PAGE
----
Most reviews in major newspapers and magazines get 1,000 words at most, and with such little space there's barely enough room to discuss a book's merits, let alone get into remarkably complex subjects like the psychology of writing. It's best just to leave that stuff out because all you'll be able to do is toss off half-assed thoughts that divert from the substance of the review: discussing the book under consideration. Who cares if it's less lively that way? That's not what book reviews are for.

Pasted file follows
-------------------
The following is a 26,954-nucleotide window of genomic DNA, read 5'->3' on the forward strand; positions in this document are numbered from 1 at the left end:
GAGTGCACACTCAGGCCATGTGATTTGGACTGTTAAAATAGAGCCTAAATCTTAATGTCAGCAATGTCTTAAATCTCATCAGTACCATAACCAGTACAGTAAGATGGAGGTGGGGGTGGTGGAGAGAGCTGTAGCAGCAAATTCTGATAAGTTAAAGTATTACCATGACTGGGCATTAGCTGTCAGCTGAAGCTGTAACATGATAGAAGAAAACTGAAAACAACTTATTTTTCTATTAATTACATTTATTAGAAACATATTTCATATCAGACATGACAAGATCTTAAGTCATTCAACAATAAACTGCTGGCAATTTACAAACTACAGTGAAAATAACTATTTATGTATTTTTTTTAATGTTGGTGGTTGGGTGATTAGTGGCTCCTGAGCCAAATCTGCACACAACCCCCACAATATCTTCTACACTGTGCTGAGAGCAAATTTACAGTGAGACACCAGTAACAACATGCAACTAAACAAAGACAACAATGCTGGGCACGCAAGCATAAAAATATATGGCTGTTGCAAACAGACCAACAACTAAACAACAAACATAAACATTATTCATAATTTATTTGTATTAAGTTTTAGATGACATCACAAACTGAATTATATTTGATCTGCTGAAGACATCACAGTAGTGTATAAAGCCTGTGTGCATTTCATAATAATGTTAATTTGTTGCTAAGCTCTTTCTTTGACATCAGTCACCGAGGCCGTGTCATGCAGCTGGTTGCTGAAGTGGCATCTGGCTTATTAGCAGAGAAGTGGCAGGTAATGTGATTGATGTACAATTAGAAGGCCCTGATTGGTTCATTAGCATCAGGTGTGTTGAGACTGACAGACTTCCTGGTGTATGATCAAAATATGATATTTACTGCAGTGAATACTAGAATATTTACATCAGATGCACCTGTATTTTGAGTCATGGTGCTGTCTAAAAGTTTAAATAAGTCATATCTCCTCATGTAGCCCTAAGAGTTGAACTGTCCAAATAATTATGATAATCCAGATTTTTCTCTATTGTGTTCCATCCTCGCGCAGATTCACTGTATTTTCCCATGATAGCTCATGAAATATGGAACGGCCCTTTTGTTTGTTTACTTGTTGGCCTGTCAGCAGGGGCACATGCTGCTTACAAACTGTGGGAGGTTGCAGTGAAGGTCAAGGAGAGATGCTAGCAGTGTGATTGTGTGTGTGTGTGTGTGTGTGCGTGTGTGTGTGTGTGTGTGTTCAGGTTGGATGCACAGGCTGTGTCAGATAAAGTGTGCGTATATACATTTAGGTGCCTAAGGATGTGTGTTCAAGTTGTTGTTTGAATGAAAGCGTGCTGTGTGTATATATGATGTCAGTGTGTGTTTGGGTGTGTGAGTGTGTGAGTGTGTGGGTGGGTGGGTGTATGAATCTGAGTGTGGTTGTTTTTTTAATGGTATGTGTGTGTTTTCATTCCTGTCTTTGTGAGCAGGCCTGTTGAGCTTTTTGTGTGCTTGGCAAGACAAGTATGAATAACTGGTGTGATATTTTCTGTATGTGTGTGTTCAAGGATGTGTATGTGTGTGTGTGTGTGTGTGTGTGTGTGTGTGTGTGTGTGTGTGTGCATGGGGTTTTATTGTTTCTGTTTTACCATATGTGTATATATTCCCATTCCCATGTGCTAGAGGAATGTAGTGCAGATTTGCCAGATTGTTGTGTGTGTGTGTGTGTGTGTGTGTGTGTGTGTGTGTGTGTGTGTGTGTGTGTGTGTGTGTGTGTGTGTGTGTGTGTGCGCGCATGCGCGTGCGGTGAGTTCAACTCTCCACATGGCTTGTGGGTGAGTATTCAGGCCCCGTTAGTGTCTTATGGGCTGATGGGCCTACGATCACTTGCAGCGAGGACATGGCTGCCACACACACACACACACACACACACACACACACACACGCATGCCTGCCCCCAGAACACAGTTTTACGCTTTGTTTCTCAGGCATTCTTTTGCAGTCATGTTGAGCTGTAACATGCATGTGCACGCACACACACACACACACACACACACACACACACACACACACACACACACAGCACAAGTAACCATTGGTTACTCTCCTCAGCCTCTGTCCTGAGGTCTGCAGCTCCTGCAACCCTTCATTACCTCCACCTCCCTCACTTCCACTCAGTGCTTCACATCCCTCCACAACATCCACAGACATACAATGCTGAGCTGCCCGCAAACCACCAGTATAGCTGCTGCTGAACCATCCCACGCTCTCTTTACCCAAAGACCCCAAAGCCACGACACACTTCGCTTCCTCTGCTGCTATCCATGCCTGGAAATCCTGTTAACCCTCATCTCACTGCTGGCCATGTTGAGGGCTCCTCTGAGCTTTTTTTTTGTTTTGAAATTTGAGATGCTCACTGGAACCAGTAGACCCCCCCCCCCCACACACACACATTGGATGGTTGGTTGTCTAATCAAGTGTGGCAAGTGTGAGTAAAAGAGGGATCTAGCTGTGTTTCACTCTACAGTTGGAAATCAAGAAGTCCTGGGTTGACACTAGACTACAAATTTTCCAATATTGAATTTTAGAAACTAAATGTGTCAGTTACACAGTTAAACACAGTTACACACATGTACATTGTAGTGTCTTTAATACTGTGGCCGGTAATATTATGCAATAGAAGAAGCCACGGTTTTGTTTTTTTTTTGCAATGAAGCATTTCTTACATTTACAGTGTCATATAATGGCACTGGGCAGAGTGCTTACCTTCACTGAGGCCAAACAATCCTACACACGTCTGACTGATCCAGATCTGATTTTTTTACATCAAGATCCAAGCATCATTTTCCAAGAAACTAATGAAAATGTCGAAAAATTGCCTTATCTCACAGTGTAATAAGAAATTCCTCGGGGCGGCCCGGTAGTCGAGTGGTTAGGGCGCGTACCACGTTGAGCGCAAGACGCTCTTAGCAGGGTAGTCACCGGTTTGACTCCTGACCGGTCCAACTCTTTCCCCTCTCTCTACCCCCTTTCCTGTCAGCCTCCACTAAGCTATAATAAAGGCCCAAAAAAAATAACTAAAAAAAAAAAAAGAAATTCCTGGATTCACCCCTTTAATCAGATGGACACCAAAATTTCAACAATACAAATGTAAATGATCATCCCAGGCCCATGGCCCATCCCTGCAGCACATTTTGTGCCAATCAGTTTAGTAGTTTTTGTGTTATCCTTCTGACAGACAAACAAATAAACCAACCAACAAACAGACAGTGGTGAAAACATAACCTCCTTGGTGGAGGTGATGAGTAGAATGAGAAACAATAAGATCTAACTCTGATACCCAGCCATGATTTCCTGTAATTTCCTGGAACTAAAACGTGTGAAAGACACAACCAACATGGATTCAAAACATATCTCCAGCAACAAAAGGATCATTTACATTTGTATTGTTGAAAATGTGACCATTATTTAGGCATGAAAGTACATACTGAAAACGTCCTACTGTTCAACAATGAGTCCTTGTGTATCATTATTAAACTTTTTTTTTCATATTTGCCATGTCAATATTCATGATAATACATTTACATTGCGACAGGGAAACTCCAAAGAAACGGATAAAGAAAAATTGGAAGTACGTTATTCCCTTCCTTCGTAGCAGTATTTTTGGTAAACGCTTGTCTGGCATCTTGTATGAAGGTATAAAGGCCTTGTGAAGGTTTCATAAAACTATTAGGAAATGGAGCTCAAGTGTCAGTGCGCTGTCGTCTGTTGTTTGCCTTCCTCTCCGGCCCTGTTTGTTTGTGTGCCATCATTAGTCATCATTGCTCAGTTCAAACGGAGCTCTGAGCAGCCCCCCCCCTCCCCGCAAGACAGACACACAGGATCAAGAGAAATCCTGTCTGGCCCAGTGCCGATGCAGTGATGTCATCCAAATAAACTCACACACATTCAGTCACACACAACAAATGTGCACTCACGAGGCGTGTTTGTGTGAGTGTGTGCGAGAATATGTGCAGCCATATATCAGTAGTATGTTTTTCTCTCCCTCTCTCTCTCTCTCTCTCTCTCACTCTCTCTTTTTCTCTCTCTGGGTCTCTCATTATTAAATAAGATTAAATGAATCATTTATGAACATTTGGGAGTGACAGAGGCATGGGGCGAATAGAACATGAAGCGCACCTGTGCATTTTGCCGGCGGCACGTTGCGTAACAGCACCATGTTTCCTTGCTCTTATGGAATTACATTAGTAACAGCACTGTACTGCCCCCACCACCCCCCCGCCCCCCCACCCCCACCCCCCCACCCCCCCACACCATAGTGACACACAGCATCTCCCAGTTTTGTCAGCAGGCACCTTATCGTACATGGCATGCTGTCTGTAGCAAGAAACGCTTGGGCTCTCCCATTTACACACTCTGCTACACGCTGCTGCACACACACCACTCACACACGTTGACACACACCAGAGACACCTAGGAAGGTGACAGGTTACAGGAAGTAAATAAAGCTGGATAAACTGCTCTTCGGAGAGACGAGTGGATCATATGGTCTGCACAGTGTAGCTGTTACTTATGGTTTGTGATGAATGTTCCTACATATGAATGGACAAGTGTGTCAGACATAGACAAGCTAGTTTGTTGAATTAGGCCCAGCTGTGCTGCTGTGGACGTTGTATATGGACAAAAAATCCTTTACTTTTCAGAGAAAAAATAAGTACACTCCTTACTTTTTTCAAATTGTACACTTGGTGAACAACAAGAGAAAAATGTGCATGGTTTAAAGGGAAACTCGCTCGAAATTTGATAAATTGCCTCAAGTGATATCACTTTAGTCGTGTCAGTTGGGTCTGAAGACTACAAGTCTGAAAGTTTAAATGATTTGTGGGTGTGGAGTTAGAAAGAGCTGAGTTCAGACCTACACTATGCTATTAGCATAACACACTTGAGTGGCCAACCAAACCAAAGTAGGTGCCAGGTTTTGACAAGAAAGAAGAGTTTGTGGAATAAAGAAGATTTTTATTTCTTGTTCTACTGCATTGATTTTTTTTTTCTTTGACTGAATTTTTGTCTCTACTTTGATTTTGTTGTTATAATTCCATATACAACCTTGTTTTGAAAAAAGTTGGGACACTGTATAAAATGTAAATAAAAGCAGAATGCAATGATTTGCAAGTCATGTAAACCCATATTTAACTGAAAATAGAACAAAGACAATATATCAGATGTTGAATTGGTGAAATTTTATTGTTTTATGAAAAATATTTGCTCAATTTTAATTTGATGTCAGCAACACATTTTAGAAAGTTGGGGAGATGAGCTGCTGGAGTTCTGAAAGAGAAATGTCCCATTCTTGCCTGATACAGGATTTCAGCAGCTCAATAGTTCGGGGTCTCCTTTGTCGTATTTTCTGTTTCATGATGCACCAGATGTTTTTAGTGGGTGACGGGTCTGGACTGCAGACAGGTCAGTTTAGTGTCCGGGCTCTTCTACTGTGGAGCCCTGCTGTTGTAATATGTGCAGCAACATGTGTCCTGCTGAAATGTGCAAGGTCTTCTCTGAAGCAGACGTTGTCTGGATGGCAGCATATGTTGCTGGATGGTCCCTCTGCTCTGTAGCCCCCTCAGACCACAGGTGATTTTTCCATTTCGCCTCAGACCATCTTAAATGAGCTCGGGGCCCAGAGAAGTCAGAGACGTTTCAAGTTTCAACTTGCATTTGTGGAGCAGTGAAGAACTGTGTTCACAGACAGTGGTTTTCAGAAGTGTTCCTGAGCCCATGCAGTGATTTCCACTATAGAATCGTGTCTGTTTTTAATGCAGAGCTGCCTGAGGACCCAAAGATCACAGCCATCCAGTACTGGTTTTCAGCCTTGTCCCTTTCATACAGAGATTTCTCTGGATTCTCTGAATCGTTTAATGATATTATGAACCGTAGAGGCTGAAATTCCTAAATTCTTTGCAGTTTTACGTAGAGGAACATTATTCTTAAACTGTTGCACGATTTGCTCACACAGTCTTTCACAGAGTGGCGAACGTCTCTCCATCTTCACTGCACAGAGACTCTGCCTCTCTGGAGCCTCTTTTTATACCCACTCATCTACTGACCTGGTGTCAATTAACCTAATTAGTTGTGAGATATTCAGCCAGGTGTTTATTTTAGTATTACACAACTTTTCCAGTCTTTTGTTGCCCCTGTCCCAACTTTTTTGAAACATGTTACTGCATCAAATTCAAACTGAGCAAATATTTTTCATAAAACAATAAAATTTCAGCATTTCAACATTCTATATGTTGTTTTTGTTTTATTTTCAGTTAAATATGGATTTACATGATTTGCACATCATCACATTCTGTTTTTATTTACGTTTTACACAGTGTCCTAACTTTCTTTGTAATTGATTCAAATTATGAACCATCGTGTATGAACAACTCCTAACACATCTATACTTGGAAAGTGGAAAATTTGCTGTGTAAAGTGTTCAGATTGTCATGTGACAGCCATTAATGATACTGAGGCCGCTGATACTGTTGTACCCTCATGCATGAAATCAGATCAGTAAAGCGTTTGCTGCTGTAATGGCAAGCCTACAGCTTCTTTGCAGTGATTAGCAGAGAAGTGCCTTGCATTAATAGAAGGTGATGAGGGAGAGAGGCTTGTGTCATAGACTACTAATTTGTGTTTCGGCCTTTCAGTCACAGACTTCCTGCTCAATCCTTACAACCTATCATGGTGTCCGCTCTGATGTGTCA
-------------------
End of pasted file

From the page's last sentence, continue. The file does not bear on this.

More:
Basically, if you want lively book talk, then you go to blogs. If you haven't noticed, we stock pretty well in half-assed thoughts, grandiose statements, and liveliness. Those are the sort of the things that we can get away with because this is a much more conversational, low-key medium. Book reviews are a very different entity, and I think some liveliness should be sacrificed in order to say something more well-argued.
- Scott Esposito, on his weblog Conversational Reading